Most adventure lovers would be familiar with the thrills of trekking. Experts at Northumbria University claim to have found that hikers could make use of trekking-poles as it would help them control muscle function. It would also reduce soreness in the days after a hike. This would ease the trekking experience of many adventure lovers. They also observed the effectiveness of trekking poles in the environments for which they were designed.
A study was conducted on 37 physically active men and women. They were split into two groups depending on their similar fitness levels. They were asked to go up and down Snowdon, the highest mountain in England and Wales. One group was asked to hike with the help of trekking poles and the other group was asked to hike unaided. Both the groups were put in similar situations like they carried similar weight in day packs, took similar scheduled rests during both ascent and descent. They also consumed the same evening meal on the night before and ate the same breakfast.
Heart rates and their personal perceived exertion ratings were tracked as the participants were hiking. At the end of the hike, and after 24-, 48- and 72-hour intervals, muscle damage and function were examined through varying tests. The analysis revealed that there was notably less muscle soreness in the group using trekking poles. It also revealed that this group exhibited reduced strength loss and a quicker recovery as soon as the group completed their trek as compared to the control group.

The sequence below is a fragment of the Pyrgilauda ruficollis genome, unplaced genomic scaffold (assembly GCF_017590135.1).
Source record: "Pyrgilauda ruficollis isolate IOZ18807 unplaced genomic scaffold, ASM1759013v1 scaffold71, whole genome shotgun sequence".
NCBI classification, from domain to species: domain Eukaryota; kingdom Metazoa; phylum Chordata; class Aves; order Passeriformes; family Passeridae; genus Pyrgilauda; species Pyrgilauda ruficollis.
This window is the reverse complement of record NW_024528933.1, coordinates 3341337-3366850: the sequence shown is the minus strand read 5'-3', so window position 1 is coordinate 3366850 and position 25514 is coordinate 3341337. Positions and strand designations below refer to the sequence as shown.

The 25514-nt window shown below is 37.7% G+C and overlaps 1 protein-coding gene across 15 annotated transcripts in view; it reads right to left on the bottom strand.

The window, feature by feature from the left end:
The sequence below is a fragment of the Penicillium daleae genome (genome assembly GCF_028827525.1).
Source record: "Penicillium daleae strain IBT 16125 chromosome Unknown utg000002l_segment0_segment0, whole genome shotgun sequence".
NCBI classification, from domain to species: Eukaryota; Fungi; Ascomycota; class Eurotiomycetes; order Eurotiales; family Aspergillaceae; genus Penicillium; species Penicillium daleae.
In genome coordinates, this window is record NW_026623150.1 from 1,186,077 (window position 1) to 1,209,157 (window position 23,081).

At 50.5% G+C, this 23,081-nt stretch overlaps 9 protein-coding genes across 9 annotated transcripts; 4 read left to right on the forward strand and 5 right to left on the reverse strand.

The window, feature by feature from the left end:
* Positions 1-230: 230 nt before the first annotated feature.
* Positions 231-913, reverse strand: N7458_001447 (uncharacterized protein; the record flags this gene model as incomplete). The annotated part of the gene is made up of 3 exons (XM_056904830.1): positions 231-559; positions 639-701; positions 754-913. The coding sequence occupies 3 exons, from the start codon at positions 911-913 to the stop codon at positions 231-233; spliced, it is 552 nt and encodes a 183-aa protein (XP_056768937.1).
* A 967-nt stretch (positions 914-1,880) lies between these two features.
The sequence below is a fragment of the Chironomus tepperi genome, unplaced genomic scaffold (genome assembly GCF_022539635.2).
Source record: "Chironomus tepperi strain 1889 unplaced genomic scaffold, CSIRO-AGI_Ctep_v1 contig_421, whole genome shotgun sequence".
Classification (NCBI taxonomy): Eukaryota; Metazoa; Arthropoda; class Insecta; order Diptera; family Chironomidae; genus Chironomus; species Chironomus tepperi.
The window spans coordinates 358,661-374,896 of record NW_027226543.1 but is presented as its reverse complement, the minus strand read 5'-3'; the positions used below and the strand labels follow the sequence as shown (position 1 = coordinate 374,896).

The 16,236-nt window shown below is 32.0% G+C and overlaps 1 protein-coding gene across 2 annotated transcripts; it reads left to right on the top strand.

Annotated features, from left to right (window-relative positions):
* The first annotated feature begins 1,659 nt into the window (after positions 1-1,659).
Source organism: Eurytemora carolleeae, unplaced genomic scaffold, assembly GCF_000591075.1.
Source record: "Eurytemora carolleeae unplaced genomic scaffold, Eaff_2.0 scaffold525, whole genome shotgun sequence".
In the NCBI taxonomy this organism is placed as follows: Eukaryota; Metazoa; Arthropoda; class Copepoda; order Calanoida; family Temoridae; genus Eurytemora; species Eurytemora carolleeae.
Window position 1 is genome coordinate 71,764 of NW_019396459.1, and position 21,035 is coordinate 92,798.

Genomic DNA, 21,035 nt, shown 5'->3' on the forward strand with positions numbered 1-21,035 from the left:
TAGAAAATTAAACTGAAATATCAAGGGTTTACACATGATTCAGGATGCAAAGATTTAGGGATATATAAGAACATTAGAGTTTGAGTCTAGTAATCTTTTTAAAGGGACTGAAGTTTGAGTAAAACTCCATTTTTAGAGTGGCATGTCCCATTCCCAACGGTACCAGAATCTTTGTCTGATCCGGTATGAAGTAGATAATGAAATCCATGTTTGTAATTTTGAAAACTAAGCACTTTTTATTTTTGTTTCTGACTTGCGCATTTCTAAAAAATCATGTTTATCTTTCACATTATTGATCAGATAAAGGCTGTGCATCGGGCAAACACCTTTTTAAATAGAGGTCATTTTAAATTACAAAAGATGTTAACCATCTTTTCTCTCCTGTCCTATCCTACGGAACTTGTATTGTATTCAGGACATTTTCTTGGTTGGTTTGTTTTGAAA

It was also observed that self-rated soreness was at its highest at 24 hours but it significantly reduced in the trekking pole group both at the 24 hour point and at the 48 hour point. Further it was identified that levels of the enzyme creatine kinase, which indicates muscle damage were greater at the 24 hour point in the non-pole group and on the other hand it was close to the pre-taking levels in the trekking poles group. This signified that the muscle damage they experienced was negligible.
“The results present strong evidence that trekking poles reduce, almost to the point of complete disappearance, the extent of muscle damage during a day’s mountain trek,” says Dr Glyn Howatson, who conducted the study. “Preventing muscle damage and soreness is likely to improve motivation and so keep people enjoying the benefits of exercise for longer. Perhaps even more advantageously, the combined benefits of using trekking poles in reducing load to the lower limbs, increasing stability and reducing muscle damage could also help avoid injury on subsequent days trekking. It is often the reduced reaction time and position sense, associated with damaged muscles that cause the falls and trips that can lead to further injury in mountainous or uneven terrain.”
He further said that these findings have a strong impact on exercisers who wish to engage in consecutive day’s activity in mountainous terrain. Trekking poles are anticipated to reduce pressure on the lower-limb joints as much as 25 percent inform pole manufacturers. Despite this the latest study is bound to laboratory or to non-mountainous outdoor settings namely running tracks. The study has particularly focused on biomechanical investigations about the stress on the ankle, knee and hip.
These findings indicate that muscle damage and soreness may be reduced. Hence we hope that trekking poles may help have a delightful trekking experience.